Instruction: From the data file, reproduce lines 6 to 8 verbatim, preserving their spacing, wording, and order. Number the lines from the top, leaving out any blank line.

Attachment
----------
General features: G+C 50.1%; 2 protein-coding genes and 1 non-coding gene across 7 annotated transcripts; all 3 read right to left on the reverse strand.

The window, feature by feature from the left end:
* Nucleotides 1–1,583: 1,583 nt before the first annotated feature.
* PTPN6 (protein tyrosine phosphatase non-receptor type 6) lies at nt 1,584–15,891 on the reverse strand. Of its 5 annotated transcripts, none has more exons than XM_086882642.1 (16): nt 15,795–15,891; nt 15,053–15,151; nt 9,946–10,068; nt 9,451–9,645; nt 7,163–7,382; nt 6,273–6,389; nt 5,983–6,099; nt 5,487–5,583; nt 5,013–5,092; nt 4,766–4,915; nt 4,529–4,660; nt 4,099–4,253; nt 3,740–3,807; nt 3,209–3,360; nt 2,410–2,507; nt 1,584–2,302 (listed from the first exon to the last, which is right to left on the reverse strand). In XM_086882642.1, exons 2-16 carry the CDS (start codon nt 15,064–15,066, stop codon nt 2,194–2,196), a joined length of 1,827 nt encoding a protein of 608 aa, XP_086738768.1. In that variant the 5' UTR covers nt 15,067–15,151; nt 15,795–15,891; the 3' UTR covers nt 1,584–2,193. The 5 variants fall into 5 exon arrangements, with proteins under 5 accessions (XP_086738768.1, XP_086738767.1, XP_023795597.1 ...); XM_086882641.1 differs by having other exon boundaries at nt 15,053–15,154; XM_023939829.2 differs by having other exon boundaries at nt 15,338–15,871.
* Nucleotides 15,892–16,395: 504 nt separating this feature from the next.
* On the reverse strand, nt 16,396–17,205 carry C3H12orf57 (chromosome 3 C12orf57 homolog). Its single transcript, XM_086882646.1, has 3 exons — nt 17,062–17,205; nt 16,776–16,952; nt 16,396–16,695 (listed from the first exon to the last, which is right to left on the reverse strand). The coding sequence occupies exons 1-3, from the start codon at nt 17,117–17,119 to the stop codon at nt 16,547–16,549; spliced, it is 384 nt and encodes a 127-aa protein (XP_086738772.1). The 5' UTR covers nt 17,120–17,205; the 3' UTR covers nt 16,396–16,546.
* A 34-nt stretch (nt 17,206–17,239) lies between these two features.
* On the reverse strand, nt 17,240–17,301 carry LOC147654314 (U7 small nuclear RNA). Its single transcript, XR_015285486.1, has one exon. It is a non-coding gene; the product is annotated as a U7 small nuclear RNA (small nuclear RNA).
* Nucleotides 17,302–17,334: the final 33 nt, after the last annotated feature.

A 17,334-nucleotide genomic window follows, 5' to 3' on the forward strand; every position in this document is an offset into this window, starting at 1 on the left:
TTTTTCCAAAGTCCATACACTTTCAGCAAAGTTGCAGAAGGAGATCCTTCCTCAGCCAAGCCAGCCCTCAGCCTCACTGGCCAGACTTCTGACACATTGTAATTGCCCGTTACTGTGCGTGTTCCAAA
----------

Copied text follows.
* On the reverse strand, nt 16,396–17,205 carry C3H12orf57 (chromosome 3 C12orf57 homolog). Its single transcript, XM_086882646.1, has 3 exons — nt 17,062–17,205; nt 16,776–16,952; nt 16,396–16,695 (listed from the first exon to the last, which is right to left on the reverse strand). The coding sequence occupies exons 1-3, from the start codon at nt 17,117–17,119 to the stop codon at nt 16,547–16,549; spliced, it is 384 nt and encodes a 127-aa protein (XP_086738772.1). The 5' UTR covers nt 17,120–17,205; the 3' UTR covers nt 16,396–16,546.
* A 34-nt stretch (nt 17,206–17,239) lies between these two features.
* On the reverse strand, nt 17,240–17,301 carry LOC147654314 (U7 small nuclear RNA). Its single transcript, XR_015285486.1, has one exon. It is a non-coding gene; the product is annotated as a U7 small nuclear RNA (small nuclear RNA).